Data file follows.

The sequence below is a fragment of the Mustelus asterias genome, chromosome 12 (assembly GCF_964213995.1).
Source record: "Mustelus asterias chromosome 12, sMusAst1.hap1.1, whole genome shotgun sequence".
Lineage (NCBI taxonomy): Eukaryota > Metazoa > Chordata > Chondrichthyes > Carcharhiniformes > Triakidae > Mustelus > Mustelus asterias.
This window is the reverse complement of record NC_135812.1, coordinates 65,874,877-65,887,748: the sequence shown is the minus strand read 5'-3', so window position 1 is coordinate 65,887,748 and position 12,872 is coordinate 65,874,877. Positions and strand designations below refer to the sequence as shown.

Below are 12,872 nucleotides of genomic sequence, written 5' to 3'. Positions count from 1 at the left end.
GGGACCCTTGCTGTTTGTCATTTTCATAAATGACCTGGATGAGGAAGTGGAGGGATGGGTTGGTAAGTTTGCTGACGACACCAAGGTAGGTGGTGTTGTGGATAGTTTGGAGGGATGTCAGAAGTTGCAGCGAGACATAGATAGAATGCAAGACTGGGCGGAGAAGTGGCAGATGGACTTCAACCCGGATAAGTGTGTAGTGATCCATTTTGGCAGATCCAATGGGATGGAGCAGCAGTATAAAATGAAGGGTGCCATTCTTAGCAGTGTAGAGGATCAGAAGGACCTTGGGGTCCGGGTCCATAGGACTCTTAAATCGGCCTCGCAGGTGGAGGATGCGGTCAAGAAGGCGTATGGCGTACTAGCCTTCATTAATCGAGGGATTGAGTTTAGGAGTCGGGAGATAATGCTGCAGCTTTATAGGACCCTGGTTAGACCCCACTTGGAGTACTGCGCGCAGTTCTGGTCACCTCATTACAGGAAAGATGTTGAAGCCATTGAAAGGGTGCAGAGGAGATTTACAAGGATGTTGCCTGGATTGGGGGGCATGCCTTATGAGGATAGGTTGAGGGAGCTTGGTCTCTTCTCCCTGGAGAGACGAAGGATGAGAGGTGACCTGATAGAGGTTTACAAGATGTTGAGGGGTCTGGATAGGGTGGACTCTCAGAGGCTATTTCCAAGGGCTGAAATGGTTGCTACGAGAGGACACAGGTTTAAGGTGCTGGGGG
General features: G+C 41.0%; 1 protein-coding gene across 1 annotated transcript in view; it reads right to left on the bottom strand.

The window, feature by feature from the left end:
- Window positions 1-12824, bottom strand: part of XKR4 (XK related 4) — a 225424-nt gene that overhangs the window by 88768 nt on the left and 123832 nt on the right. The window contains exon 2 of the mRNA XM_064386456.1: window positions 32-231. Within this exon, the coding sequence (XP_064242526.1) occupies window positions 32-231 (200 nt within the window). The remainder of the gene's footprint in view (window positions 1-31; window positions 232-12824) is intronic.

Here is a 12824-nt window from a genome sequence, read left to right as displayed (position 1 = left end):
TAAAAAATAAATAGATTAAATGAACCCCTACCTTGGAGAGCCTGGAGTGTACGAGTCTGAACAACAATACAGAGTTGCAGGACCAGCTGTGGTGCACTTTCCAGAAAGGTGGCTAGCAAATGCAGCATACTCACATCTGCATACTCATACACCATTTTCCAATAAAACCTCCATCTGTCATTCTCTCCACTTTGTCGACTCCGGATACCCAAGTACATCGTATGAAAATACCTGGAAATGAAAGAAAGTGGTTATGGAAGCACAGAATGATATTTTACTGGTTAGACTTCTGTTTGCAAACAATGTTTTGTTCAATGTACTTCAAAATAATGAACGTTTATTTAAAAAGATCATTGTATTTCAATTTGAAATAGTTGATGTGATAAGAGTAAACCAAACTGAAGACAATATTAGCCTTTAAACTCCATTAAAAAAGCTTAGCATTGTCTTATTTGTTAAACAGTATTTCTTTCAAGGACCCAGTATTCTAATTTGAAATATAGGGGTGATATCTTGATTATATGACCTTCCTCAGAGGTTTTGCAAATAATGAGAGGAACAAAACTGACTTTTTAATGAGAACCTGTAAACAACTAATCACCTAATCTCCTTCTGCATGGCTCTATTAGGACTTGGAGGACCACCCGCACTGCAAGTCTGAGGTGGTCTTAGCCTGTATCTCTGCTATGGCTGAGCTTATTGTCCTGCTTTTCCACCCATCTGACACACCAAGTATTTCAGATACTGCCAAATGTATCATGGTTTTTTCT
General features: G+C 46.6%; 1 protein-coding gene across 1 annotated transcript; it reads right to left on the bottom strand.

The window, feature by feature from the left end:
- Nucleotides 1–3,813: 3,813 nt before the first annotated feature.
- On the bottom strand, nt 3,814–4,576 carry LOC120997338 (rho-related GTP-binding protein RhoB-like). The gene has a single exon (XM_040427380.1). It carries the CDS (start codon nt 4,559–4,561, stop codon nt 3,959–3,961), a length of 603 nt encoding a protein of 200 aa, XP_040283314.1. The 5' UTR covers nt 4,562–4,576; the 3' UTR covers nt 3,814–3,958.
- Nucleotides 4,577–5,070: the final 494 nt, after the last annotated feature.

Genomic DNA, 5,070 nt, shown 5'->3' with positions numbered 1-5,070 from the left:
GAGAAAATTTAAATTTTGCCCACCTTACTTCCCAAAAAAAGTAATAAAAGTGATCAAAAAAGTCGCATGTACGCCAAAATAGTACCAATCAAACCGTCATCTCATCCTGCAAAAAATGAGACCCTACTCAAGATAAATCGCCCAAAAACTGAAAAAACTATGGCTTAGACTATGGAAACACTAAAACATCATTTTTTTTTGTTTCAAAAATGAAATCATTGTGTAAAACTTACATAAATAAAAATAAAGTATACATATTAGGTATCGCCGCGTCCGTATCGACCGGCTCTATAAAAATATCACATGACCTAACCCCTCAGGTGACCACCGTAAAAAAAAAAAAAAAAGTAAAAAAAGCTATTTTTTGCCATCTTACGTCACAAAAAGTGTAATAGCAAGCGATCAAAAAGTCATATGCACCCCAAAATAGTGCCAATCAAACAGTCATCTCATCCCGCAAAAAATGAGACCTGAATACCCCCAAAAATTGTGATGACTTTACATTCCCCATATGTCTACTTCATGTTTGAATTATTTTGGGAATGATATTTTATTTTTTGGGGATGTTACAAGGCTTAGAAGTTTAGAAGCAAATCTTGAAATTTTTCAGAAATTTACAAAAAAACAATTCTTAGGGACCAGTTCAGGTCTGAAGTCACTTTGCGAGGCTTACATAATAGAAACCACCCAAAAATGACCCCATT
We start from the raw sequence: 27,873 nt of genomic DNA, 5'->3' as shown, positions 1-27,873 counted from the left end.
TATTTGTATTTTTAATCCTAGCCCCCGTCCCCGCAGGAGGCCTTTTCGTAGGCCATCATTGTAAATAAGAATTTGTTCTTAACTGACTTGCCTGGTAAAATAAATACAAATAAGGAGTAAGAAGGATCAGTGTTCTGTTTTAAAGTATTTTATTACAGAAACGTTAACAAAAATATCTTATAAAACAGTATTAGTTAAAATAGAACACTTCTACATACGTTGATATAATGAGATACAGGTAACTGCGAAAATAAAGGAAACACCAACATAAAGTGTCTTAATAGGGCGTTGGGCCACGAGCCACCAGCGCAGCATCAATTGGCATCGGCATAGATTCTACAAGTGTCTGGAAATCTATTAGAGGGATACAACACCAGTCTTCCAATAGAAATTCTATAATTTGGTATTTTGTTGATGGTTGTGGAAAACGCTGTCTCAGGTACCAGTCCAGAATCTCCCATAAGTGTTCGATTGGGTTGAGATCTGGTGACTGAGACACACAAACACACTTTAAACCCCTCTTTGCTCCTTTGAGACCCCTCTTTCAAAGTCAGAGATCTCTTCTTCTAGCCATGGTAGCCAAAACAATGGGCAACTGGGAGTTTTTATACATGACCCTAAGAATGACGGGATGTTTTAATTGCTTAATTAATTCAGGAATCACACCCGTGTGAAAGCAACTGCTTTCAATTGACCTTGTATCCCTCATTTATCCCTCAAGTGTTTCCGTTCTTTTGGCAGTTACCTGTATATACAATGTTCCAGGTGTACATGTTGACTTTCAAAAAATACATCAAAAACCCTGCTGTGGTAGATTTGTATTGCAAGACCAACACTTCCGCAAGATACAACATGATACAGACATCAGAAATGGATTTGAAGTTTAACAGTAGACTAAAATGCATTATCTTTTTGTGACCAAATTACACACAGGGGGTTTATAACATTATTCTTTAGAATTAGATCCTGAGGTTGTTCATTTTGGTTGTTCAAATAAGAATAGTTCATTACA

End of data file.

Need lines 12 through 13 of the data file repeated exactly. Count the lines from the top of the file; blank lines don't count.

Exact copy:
General features: G+C 46.6%; 1 protein-coding gene across 1 annotated transcript; it reads right to left on the bottom strand.

The window, feature by feature from the left end: